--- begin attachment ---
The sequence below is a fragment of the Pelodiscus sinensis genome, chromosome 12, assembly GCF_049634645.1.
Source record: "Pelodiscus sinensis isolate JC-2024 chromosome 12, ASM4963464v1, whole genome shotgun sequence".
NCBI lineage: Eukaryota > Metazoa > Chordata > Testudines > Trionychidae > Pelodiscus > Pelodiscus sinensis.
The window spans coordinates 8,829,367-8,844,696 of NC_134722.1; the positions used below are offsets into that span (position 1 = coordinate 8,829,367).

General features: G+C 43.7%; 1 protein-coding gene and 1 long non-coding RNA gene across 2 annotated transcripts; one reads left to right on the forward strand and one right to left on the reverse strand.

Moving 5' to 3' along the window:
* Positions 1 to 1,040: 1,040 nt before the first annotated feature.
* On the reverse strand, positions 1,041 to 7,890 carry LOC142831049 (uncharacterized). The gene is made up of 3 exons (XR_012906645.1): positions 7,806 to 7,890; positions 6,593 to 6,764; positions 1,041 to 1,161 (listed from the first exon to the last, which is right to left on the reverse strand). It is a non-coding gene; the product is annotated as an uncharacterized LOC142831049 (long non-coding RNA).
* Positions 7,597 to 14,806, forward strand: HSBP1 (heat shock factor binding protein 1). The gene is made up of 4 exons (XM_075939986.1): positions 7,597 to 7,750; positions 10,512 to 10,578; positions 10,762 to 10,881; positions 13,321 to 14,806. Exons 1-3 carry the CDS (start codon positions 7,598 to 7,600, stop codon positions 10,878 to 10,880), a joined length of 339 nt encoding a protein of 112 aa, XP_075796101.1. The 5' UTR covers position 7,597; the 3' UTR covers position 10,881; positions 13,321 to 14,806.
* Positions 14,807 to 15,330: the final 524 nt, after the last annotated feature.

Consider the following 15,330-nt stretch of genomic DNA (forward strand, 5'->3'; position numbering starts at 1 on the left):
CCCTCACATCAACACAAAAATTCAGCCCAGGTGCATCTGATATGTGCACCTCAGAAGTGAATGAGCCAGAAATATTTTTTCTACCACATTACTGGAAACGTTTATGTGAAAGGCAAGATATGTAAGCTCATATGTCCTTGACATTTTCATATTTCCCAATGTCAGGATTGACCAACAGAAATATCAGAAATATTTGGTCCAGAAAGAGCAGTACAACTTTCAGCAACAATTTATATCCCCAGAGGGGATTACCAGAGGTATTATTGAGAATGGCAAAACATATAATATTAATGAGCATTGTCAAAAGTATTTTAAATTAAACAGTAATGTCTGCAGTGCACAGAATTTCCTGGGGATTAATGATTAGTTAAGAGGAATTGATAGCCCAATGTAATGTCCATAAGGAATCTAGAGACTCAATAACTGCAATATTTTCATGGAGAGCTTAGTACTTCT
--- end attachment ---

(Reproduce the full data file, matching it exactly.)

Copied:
The sequence below is a fragment of the Pelodiscus sinensis genome, chromosome 12, assembly GCF_049634645.1.
Source record: "Pelodiscus sinensis isolate JC-2024 chromosome 12, ASM4963464v1, whole genome shotgun sequence".
NCBI lineage: Eukaryota > Metazoa > Chordata > Testudines > Trionychidae > Pelodiscus > Pelodiscus sinensis.
The window spans coordinates 8,829,367-8,844,696 of NC_134722.1; the positions used below are offsets into that span (position 1 = coordinate 8,829,367).

General features: G+C 43.7%; 1 protein-coding gene and 1 long non-coding RNA gene across 2 annotated transcripts; one reads left to right on the forward strand and one right to left on the reverse strand.

Moving 5' to 3' along the window:
* Positions 1 to 1,040: 1,040 nt before the first annotated feature.
* On the reverse strand, positions 1,041 to 7,890 carry LOC142831049 (uncharacterized). The gene is made up of 3 exons (XR_012906645.1): positions 7,806 to 7,890; positions 6,593 to 6,764; positions 1,041 to 1,161 (listed from the first exon to the last, which is right to left on the reverse strand). It is a non-coding gene; the product is annotated as an uncharacterized LOC142831049 (long non-coding RNA).
* Positions 7,597 to 14,806, forward strand: HSBP1 (heat shock factor binding protein 1). The gene is made up of 4 exons (XM_075939986.1): positions 7,597 to 7,750; positions 10,512 to 10,578; positions 10,762 to 10,881; positions 13,321 to 14,806. Exons 1-3 carry the CDS (start codon positions 7,598 to 7,600, stop codon positions 10,878 to 10,880), a joined length of 339 nt encoding a protein of 112 aa, XP_075796101.1. The 5' UTR covers position 7,597; the 3' UTR covers position 10,881; positions 13,321 to 14,806.
* Positions 14,807 to 15,330: the final 524 nt, after the last annotated feature.

Consider the following 15,330-nt stretch of genomic DNA (forward strand, 5'->3'; position numbering starts at 1 on the left):
CCCTCACATCAACACAAAAATTCAGCCCAGGTGCATCTGATATGTGCACCTCAGAAGTGAATGAGCCAGAAATATTTTTTCTACCACATTACTGGAAACGTTTATGTGAAAGGCAAGATATGTAAGCTCATATGTCCTTGACATTTTCATATTTCCCAATGTCAGGATTGACCAACAGAAATATCAGAAATATTTGGTCCAGAAAGAGCAGTACAACTTTCAGCAACAATTTATATCCCCAGAGGGGATTACCAGAGGTATTATTGAGAATGGCAAAACATATAATATTAATGAGCATTGTCAAAAGTATTTTAAATTAAACAGTAATGTCTGCAGTGCACAGAATTTCCTGGGGATTAATGATTAGTTAAGAGGAATTGATAGCCCAATGTAATGTCCATAAGGAATCTAGAGACTCAATAACTGCAATATTTTCATGGAGAGCTTAGTACTTCT